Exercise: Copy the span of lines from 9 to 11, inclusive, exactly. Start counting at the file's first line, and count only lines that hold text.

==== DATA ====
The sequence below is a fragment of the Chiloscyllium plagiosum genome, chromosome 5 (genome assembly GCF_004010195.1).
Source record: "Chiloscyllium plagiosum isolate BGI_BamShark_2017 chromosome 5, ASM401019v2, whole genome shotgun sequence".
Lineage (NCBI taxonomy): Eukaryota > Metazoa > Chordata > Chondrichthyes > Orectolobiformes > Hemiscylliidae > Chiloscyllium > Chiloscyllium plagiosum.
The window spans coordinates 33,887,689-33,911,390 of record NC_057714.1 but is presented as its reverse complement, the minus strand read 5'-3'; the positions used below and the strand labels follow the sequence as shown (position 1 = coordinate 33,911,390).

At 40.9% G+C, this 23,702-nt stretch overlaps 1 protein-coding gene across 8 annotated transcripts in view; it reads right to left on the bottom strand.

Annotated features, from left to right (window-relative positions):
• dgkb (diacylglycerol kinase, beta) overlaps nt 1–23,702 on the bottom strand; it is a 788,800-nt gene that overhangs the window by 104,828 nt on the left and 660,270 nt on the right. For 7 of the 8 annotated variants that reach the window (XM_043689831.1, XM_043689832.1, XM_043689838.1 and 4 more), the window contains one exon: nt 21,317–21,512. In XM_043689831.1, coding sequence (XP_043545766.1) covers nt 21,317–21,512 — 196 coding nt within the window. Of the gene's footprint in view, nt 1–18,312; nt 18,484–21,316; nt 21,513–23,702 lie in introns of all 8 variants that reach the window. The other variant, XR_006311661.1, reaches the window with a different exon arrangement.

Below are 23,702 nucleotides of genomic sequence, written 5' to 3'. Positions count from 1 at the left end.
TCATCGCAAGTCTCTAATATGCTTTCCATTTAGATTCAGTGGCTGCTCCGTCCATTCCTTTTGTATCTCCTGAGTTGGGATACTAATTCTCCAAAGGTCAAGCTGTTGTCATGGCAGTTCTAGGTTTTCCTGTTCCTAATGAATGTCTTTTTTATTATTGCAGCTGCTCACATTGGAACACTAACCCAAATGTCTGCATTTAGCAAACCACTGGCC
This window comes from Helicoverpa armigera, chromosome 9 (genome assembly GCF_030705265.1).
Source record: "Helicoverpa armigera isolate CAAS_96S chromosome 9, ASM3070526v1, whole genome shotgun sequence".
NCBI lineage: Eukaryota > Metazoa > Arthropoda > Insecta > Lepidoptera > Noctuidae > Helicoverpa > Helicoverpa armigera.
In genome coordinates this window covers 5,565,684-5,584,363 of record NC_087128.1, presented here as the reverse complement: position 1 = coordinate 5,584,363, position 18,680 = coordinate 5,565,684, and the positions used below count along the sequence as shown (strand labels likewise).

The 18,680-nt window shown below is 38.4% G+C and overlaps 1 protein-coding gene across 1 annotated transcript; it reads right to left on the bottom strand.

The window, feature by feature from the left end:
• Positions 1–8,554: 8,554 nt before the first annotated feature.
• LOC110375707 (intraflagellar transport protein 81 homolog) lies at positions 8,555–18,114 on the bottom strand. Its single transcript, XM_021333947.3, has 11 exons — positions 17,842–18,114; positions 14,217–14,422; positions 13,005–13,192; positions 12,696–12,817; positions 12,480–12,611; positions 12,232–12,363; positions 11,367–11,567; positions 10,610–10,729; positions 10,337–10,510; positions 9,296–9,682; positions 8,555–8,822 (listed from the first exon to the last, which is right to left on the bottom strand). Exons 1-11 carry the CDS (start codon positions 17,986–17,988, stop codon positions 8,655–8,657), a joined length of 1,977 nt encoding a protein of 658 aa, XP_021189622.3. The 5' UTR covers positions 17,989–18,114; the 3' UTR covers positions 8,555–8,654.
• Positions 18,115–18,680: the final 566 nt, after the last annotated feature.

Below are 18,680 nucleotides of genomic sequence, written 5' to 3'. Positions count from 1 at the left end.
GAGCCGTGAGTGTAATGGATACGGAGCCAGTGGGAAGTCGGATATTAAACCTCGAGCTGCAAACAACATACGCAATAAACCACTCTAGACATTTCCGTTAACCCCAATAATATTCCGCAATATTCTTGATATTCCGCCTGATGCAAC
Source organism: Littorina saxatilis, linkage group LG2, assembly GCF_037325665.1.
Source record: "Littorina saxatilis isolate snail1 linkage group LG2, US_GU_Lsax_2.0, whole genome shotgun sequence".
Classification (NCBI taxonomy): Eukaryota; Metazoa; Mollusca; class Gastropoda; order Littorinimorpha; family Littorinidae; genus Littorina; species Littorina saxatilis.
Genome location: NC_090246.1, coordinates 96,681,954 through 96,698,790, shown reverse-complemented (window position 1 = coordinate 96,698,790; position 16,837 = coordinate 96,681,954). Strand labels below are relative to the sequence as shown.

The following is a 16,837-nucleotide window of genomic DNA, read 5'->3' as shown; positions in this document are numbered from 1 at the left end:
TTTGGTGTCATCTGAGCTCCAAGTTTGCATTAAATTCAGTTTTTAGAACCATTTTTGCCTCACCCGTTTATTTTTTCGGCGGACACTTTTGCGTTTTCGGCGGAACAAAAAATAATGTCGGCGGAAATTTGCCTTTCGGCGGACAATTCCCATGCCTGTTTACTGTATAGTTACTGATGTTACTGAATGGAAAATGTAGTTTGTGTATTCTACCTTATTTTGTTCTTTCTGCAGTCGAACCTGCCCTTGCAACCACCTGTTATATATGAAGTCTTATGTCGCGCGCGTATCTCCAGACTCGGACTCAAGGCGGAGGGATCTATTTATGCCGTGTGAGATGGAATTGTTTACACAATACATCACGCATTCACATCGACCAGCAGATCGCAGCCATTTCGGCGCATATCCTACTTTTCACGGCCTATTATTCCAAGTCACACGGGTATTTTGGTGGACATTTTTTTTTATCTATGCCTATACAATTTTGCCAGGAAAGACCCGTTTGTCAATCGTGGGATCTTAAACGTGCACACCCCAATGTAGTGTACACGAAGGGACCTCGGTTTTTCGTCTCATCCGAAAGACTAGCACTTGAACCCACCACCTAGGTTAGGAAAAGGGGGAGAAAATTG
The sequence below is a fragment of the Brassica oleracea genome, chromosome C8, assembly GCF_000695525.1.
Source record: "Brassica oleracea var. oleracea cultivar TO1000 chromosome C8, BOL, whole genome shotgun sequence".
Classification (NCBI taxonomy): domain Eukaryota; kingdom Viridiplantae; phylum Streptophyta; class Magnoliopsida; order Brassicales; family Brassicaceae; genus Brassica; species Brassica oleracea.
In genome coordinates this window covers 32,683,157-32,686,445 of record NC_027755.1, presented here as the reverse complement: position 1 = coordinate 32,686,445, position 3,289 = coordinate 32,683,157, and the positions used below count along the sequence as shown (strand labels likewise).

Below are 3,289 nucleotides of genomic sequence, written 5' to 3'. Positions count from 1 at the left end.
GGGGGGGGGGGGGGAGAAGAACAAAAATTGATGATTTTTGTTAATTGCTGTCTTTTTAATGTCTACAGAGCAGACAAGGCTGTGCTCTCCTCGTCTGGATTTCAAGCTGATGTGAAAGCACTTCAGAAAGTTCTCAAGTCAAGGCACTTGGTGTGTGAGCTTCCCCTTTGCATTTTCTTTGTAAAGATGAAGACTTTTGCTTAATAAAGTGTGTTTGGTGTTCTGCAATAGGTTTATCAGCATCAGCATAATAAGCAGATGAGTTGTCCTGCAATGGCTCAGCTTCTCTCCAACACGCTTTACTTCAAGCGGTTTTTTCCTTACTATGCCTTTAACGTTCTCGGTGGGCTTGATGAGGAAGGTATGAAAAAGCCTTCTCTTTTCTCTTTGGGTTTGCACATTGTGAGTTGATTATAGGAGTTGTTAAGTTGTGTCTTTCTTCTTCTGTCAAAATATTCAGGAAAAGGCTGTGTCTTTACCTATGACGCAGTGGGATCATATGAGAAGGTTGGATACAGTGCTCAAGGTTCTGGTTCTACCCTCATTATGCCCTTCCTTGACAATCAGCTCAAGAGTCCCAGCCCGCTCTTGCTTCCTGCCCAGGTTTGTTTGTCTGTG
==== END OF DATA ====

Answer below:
TCATCGCAAGTCTCTAATATGCTTTCCATTTAGATTCAGTGGCTGCTCCGTCCATTCCTTTTGTATCTCCTGAGTTGGGATACTAATTCTCCAAAGGTCAAGCTGTTGTCATGGCAGTTCTAGGTTTTCCTGTTCCTAATGAATGTCTTTTTTATTATTGCAGCTGCTCACATTGGAACACTAACCCAAATGTCTGCATTTAGCAAACCACTGGCC
This window comes from Helicoverpa armigera, chromosome 9 (genome assembly GCF_030705265.1).
Source record: "Helicoverpa armigera isolate CAAS_96S chromosome 9, ASM3070526v1, whole genome shotgun sequence".